October 15: Fifth minaret...

Perhaps the Israeli authorities need a lesson in history - back to 1948, when the Jordanians wouldn't permit even one Jew to live in Jerusalem's Old City.

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October 14, 2006 21:04
letters to the editor 88

letters to the editor 88. (photo credit: )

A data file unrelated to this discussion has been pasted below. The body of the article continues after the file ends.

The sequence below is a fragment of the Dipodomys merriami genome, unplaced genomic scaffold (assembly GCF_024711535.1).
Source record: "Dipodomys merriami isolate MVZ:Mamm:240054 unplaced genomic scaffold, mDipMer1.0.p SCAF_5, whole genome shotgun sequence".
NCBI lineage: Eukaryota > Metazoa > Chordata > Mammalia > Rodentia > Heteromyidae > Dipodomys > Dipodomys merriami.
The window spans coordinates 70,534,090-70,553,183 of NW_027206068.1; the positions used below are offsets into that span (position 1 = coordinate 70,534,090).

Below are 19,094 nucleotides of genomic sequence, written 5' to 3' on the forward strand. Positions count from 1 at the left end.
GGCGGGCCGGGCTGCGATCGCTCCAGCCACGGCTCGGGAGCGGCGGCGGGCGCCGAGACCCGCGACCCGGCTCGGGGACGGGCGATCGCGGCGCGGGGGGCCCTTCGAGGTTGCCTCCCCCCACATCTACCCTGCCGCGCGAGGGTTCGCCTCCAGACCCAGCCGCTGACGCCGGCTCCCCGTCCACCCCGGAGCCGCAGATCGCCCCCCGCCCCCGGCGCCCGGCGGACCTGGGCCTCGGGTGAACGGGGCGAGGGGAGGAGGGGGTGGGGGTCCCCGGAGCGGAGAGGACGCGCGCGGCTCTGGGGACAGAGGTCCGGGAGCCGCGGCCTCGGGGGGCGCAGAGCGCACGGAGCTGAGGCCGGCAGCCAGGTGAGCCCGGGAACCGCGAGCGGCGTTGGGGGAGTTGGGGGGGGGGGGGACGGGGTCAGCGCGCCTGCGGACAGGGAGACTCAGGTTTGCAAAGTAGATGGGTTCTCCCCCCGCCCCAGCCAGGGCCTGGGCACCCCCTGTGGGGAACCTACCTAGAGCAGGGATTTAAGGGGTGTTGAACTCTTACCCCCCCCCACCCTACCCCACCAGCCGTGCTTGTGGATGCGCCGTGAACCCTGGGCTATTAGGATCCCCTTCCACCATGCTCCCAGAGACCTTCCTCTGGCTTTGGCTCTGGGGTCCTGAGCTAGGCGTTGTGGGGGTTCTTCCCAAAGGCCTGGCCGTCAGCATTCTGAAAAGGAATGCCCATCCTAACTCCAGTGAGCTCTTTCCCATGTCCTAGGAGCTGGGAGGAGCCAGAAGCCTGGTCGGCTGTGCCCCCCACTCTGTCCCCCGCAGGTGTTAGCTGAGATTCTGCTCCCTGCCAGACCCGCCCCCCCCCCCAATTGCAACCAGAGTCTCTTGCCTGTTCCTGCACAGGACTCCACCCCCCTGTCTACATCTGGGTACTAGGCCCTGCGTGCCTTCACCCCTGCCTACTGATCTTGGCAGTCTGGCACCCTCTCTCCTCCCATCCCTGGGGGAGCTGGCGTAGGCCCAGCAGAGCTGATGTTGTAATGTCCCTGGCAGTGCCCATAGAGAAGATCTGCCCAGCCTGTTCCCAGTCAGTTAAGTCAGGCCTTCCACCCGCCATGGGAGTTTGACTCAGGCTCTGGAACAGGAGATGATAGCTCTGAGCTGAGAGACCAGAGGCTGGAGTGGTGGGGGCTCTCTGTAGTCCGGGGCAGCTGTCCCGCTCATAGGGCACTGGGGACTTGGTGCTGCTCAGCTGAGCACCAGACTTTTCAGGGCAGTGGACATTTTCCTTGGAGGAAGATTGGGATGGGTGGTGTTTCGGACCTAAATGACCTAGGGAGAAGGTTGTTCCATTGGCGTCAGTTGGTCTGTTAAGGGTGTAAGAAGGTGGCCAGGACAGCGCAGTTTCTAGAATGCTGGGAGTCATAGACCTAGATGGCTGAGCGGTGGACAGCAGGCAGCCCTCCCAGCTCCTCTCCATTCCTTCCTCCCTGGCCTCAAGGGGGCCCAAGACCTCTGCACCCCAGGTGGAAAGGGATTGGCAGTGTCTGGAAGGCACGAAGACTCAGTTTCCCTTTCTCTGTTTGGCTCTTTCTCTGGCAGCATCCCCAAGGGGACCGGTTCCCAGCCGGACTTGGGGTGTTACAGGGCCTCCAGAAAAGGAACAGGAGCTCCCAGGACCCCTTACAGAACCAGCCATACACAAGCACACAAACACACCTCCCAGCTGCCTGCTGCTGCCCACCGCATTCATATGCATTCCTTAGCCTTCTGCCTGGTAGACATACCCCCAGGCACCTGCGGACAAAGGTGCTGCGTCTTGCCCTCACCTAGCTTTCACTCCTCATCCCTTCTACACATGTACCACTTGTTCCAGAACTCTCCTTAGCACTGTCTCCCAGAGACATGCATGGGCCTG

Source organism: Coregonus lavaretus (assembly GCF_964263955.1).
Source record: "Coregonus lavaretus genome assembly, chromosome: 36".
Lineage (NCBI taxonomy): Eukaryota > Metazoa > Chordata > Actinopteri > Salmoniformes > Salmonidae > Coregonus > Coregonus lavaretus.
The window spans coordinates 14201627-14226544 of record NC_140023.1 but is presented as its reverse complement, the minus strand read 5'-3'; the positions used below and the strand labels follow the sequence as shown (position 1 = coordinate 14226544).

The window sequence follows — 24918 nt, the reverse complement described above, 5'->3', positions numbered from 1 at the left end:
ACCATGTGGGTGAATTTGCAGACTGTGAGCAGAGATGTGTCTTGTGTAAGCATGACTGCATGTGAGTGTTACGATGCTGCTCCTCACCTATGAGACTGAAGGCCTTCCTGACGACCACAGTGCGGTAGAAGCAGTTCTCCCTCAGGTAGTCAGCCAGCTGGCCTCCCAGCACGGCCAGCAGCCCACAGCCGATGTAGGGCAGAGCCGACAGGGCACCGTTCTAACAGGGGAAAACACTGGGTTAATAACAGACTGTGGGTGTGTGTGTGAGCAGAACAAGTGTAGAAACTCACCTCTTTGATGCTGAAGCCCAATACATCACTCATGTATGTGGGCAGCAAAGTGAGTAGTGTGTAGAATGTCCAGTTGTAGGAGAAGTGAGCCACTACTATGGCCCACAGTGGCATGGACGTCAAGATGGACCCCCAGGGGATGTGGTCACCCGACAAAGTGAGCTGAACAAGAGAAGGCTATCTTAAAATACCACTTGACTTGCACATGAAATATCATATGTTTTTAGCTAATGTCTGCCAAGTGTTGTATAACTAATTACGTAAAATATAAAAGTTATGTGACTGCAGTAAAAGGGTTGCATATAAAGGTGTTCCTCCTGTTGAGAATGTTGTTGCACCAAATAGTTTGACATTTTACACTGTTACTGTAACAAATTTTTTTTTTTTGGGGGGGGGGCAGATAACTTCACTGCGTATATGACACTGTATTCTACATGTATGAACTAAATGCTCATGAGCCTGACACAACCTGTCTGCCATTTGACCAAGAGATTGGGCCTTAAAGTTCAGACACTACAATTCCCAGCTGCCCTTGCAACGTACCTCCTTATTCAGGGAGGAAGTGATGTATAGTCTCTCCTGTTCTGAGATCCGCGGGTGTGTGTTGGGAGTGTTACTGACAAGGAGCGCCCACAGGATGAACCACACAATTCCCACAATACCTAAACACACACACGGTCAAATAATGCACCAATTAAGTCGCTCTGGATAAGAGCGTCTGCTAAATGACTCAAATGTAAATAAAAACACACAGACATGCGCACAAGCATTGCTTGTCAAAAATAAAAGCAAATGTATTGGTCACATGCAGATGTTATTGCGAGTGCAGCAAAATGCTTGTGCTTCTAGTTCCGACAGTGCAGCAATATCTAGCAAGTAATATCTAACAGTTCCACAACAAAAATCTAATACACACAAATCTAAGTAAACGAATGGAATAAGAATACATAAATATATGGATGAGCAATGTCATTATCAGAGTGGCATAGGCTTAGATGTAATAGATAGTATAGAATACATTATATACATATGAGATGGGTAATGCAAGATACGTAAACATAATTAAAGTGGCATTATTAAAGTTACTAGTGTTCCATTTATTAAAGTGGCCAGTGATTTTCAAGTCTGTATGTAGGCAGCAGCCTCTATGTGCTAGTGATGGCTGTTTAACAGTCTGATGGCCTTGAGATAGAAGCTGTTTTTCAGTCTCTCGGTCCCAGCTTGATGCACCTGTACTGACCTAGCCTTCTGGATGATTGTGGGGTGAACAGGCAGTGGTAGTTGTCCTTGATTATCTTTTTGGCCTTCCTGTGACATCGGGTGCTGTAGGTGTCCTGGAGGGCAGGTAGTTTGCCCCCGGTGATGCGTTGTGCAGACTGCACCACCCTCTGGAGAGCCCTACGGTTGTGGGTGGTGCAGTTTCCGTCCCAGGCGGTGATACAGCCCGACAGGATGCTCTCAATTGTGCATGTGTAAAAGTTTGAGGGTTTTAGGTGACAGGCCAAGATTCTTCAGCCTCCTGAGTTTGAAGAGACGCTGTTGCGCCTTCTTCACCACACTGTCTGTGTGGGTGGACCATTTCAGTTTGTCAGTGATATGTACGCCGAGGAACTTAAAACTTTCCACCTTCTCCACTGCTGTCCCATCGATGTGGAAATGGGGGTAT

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Fifth minaret... Sir, - Re "Jordanian official: Israel unopposed to construction of 5th Temple Mount minaret" (October 12): Perhaps the Israeli authorities need a lesson in Jewish history - back to 1948, when the Jordanians wouldn't permit even one Jew to live in Jerusalem's Old City between then and 1967. Nor could any Jew pray at the Western Wall. After the Six Day War the Mount was proclaimed to be "once again in Jewish hands," until Moshe Dayan decided to reward the Arabs for destroying our synagogues and Jewish property in the Old City and gave the keys of the Temple Mount to the Arab Wakf. Thanks to Dr. Gabi Barkai for his common sense in stating that he is against any change in the status quo on the Temple Mount. Is there really need or reason for a 5th minaret there? LILA BRODSKY Jerusalem Sir, - This encroachment will be perceived as an unpardonable outrage. Dr. Raief Najim of Jordan asserts that Israel's authorities have not voiced any objection to the proposed construction of a minaret on this prime Jewish holy site. He must not be aware of the public outcry it would elicit. If it is true that someone in our government has given a nod of approval, it will constitute a blatant example of legally permitted desecration. AARON SWIRSKI, Architect Netanya ...shows our tolerance Sir, - There is no better expression of Israel's sovereignty and magnanimity than the reported decision to allow Jordan to build another minaret on the Temple Mount. It is, of course, for the government of Israel to decide who goes up to the Mount, and when. Much of the world forgets that when Muslims hold Friday Ramadan prayers on the Temple Mount, they do so with the protection and indulgence of the Israeli authorities. Your country is to be congratulated on its continued religious tolerance. IDA PRESS New York So wise Sir, - Moshe Sharon's "Negotiating in the bazaar" (October 11) was reminiscent of my September 7 letter "Stay shtum." The difference between us is that I am 89 and limited to writing letters to The Jerusalem Post, whereas he, obviously a seasoned negotiator, is still an active member of society and should press strongly for his points to be acted upon. For this he needs allies. He could approach Messrs Netanyahu and Lieberman, who are in need of a good agenda. SAM LEVY Caesarea So wishful Sir, - May I, as an ardent socialist, ask a favor? Please stop describing as left-wing those deluded people who demand that Israel sit down and hold "peace talks" with parties and governments whose stated aim is the total destruction of Israel. They are dreamers whose understanding of Israel's situation is nil. If they do claim to be socialists, they are lousy ones. Socialism is founded on realism, not on silly, vapid idealism. DAVID LEE London My business? You bet it is! Sir, - Where does Don Adams of La Mesa, California, get off telling me, an US citizen who volunteered for three years in the US Army during the Vietnam war, that what has happened to Jonathan Pollard is none of my business? (Letters, October 12.) It's every bit my business! The US Constitution demands equality and justice for all, no picking and choosing. But Mr. Adams's tone suggests he hasn't any problem with injustice. If he did, he might've wondered why someone who - admittedly - committed a crime that should have netted him two years in prison is still languishing there 22 years after the fact. And then he might have looked at former pentagon analyst Ronald Montaperto, who for over a decade passed highly classified information to the Chinese, seriously damaging US security. Pollard, having done no harm to US security, received life imprisonment, while Montaperto was freed after three months. George Washington wrote 200 years ago: "It is now no more that toleration is spoken of, as if it was by the indulgence of one class of people, that another enjoyed the exercise of their inherent natural rights... the government gave to bigotry no sanction, to persecution no assistance." Mr. Adams's letter seems to do just that - sanction bigotry, and assist in persecution. SOL SPIEGLER Tel Aviv Context is all Sir, - I just read "UN claims 40% growth in IDF roadblocks" (October 12) and was struck by the sheer meaninglessness of a statistic taken out of context. If I were to tell you that there had been, say, "a 300% increase in personal searches at London airports" and that these had "completely disrupted the lives of the traveling public," would you conclude that the British authorities are bad? LEE JAKEMAN Wellington, New Zealand The right reform... Sir, - In "The right electoral reform" (Editorial, October 12) you state that a system in which a third or half the Knesset is elected by district will reduce the number of parties. This implies that two-thirds (80 members) or half (60) the Knesset will still be elected by a proportional system, thereby requiring 1.25% or 1.67%, respectively, of the total vote to elect one member. Both of these thresholds are lower than the current one, so your suggestion could lead to no reduction at all in the number of parties. There is, however, a way to introduce district representation - which you favor - and retain a proportional element, to allow a reasonable representation of significant minority opinion, without artificial thresholds. This is the Hare-Clark system, in which districts each return a (small) number of proportionally elected representatives. You ran my op-ed about this on March 28 ("Why not Hare-Clark?"). MERVYN DOOBOV Jerusalem ...or not Sir, - In the interest of brevity, here's the Israeli scenario after regional elections are instituted: The party in power will come up with a map of electoral regions guaranteed to give it a Knesset majority. The opposition will come up with a different map giving it a majority in the Knesset. They will turn to the Supreme Court, who will then decide which party will win the elections. That's the Israeli way. Stop this silly regional reform now, before it's too late. DANIEL SKAIST Jerusalem Reaching out Sir, - I am an inmate prisoner in California, on a yard with 1,200 inmates. We are eight Jewish men and we had a great high holiday celebration. Beyond that, we are really trying to connect with Israel in a deeper way than just our regulated services. Two of us are Israeli, and read and write Hebrew. We would like to correspond with Jewish friends in Israel who can soften the hard hearts of men facing oppressive hatred around us here. This would be a great Ahavas Yisroel, and very meaningful for us Jewish prisoners. STANLEY SOLVEY H63172 PVSP A3-123L PO Box 8501 Coalinga, CA, 93210-8501 Just a thought Sir, - Is it me, or are some issues of your paper so full of articles worthy of a response (October 12) that the next day's paper should have a full page of letters? M.M. VAN ZUIDEN Jerusalem